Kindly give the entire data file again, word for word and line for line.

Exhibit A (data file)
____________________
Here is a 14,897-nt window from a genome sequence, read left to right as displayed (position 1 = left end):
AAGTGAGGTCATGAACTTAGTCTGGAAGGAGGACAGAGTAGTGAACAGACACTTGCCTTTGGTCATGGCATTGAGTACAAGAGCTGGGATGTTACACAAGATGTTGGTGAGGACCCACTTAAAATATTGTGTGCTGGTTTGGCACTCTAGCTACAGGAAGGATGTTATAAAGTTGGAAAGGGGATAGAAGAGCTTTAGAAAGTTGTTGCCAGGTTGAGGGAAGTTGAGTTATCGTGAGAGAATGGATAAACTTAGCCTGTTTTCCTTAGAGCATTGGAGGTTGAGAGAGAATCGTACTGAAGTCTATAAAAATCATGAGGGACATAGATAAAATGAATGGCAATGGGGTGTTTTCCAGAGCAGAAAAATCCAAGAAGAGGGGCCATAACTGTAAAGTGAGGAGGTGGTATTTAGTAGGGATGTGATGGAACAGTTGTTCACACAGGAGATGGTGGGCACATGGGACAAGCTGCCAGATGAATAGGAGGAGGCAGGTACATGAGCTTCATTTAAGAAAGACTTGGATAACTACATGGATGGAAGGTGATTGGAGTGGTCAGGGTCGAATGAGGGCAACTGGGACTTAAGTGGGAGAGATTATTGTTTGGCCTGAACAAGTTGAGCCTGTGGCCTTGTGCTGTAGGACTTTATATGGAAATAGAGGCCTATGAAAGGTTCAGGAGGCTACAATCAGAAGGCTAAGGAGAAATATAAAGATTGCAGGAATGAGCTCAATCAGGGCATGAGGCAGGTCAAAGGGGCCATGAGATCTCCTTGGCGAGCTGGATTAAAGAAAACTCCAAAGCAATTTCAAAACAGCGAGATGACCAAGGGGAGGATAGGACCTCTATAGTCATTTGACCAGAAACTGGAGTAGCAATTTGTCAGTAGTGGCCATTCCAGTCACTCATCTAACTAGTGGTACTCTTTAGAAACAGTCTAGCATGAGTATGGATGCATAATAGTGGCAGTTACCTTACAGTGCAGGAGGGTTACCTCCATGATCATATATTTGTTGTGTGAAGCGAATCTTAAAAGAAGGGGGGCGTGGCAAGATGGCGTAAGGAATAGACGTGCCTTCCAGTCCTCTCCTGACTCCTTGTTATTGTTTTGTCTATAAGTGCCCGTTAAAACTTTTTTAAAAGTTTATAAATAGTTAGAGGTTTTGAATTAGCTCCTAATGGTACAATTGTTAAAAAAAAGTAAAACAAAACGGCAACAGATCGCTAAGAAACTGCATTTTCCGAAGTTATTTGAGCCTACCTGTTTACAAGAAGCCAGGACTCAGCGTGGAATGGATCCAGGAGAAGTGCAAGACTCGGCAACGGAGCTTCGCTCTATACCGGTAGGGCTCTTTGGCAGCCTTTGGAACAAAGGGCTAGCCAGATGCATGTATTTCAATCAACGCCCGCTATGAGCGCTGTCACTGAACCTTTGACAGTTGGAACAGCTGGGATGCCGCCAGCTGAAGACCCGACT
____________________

Here is a 14,897-nt window from a genome sequence, read left to right as displayed (position 1 = left end):
AAGTGAGGTCATGAACTTAGTCTGGAAGGAGGACAGAGTAGTGAACAGACACTTGCCTTTGGTCATGGCATTGAGTACAAGAGCTGGGATGTTACACAAGATGTTGGTGAGGACCCACTTAAAATATTGTGTGCTGGTTTGGCACTCTAGCTACAGGAAGGATGTTATAAAGTTGGAAAGGGGATAGAAGAGCTTTAGAAAGTTGTTGCCAGGTTGAGGGAAGTTGAGTTATCGTGAGAGAATGGATAAACTTAGCCTGTTTTCCTTAGAGCATTGGAGGTTGAGAGAGAATCGTACTGAAGTCTATAAAAATCATGAGGGACATAGATAAAATGAATGGCAATGGGGTGTTTTCCAGAGCAGAAAAATCCAAGAAGAGGGGCCATAACTGTAAAGTGAGGAGGTGGTATTTAGTAGGGATGTGATGGAACAGTTGTTCACACAGGAGATGGTGGGCACATGGGACAAGCTGCCAGATGAATAGGAGGAGGCAGGTACATGAGCTTCATTTAAGAAAGACTTGGATAACTACATGGATGGAAGGTGATTGGAGTGGTCAGGGTCGAATGAGGGCAACTGGGACTTAAGTGGGAGAGATTATTGTTTGGCCTGAACAAGTTGAGCCTGTGGCCTTGTGCTGTAGGACTTTATATGGAAATAGAGGCCTATGAAAGGTTCAGGAGGCTACAATCAGAAGGCTAAGGAGAAATATAAAGATTGCAGGAATGAGCTCAATCAGGGCATGAGGCAGGTCAAAGGGGCCATGAGATCTCCTTGGCGAGCTGGATTAAAGAAAACTCCAAAGCAATTTCAAAACAGCGAGATGACCAAGGGGAGGATAGGACCTCTATAGTCATTTGACCAGAAACTGGAGTAGCAATTTGTCAGTAGTGGCCATTCCAGTCACTCATCTAACTAGTGGTACTCTTTAGAAACAGTCTAGCATGAGTATGGATGCATAATAGTGGCAGTTACCTTACAGTGCAGGAGGGTTACCTCCATGATCATATATTTGTTGTGTGAAGCGAATCTTAAAAGAAGGGGGGCGTGGCAAGATGGCGTAAGGAATAGACGTGCCTTCCAGTCCTCTCCTGACTCCTTGTTATTGTTTTGTCTATAAGTGCCCGTTAAAACTTTTTTAAAAGTTTATAAATAGTTAGAGGTTTTGAATTAGCTCCTAATGGTACAATTGTTAAAAAAAAGTAAAACAAAACGGCAACAGATCGCTAAGAAACTGCATTTTCCGAAGTTATTTGAGCCTACCTGTTTACAAGAAGCCAGGACTCAGCGTGGAATGGATCCAGGAGAAGTGCAAGACTCGGCAACGGAGCTTCGCTCTATACCGGTAGGGCTCTTTGGCAGCCTTTGGAACAAAGGGCTAGCCAGATGCATGTATTTCAATCAACGCCCGCTATGAGCGCTGTCACTGAACCTTTGACAGTTGGAACAGCTGGGATGCCGCCAGCTGAAGACCCGACT